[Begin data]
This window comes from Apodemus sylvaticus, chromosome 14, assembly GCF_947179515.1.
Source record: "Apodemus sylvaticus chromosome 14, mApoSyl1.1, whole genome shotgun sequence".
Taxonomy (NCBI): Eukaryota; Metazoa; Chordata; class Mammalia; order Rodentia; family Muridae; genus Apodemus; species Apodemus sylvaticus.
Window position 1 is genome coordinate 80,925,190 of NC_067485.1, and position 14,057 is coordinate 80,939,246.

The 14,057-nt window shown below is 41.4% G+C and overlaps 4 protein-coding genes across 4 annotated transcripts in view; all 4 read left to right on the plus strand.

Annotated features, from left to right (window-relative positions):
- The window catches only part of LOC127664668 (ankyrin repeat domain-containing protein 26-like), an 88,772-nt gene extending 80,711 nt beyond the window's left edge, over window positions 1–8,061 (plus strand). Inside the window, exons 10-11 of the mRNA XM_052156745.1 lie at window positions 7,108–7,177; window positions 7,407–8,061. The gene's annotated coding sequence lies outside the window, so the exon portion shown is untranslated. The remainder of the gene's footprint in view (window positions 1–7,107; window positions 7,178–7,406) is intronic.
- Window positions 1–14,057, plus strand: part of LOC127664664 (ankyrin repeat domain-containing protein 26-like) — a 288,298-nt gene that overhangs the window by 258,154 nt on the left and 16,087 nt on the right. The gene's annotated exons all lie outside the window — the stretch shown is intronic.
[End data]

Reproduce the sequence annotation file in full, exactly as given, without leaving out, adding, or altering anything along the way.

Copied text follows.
This window comes from Apodemus sylvaticus, chromosome 14, assembly GCF_947179515.1.
Source record: "Apodemus sylvaticus chromosome 14, mApoSyl1.1, whole genome shotgun sequence".
Taxonomy (NCBI): Eukaryota; Metazoa; Chordata; class Mammalia; order Rodentia; family Muridae; genus Apodemus; species Apodemus sylvaticus.
Window position 1 is genome coordinate 80,925,190 of NC_067485.1, and position 14,057 is coordinate 80,939,246.

The 14,057-nt window shown below is 41.4% G+C and overlaps 4 protein-coding genes across 4 annotated transcripts in view; all 4 read left to right on the plus strand.

Annotated features, from left to right (window-relative positions):
- The window catches only part of LOC127664668 (ankyrin repeat domain-containing protein 26-like), an 88,772-nt gene extending 80,711 nt beyond the window's left edge, over window positions 1–8,061 (plus strand). Inside the window, exons 10-11 of the mRNA XM_052156745.1 lie at window positions 7,108–7,177; window positions 7,407–8,061. The gene's annotated coding sequence lies outside the window, so the exon portion shown is untranslated. The remainder of the gene's footprint in view (window positions 1–7,107; window positions 7,178–7,406) is intronic.
- Window positions 1–14,057, plus strand: part of LOC127664664 (ankyrin repeat domain-containing protein 26-like) — a 288,298-nt gene that overhangs the window by 258,154 nt on the left and 16,087 nt on the right. The gene's annotated exons all lie outside the window — the stretch shown is intronic.